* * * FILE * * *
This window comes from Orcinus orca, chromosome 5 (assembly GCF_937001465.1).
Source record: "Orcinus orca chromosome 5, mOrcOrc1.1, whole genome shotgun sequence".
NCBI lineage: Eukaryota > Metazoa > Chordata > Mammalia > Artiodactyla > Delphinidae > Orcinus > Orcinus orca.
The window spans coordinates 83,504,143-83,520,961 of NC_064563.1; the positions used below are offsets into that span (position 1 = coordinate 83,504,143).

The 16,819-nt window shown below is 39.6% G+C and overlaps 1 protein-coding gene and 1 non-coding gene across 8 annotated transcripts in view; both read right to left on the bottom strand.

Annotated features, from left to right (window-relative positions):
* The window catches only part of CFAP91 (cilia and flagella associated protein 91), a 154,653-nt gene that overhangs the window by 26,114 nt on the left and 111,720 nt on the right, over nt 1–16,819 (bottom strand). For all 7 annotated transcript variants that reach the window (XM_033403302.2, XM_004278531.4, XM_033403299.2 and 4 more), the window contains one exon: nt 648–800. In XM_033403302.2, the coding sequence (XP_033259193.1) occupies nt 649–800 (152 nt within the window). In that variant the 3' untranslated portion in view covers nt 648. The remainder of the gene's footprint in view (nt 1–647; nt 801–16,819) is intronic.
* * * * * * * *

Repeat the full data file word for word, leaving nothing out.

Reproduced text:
This window comes from Orcinus orca, chromosome 5 (assembly GCF_937001465.1).
Source record: "Orcinus orca chromosome 5, mOrcOrc1.1, whole genome shotgun sequence".
NCBI lineage: Eukaryota > Metazoa > Chordata > Mammalia > Artiodactyla > Delphinidae > Orcinus > Orcinus orca.
The window spans coordinates 83,504,143-83,520,961 of NC_064563.1; the positions used below are offsets into that span (position 1 = coordinate 83,504,143).

The 16,819-nt window shown below is 39.6% G+C and overlaps 1 protein-coding gene and 1 non-coding gene across 8 annotated transcripts in view; both read right to left on the bottom strand.

Annotated features, from left to right (window-relative positions):
* The window catches only part of CFAP91 (cilia and flagella associated protein 91), a 154,653-nt gene that overhangs the window by 26,114 nt on the left and 111,720 nt on the right, over nt 1–16,819 (bottom strand). For all 7 annotated transcript variants that reach the window (XM_033403302.2, XM_004278531.4, XM_033403299.2 and 4 more), the window contains one exon: nt 648–800. In XM_033403302.2, the coding sequence (XP_033259193.1) occupies nt 649–800 (152 nt within the window). In that variant the 3' untranslated portion in view covers nt 648. The remainder of the gene's footprint in view (nt 1–647; nt 801–16,819) is intronic.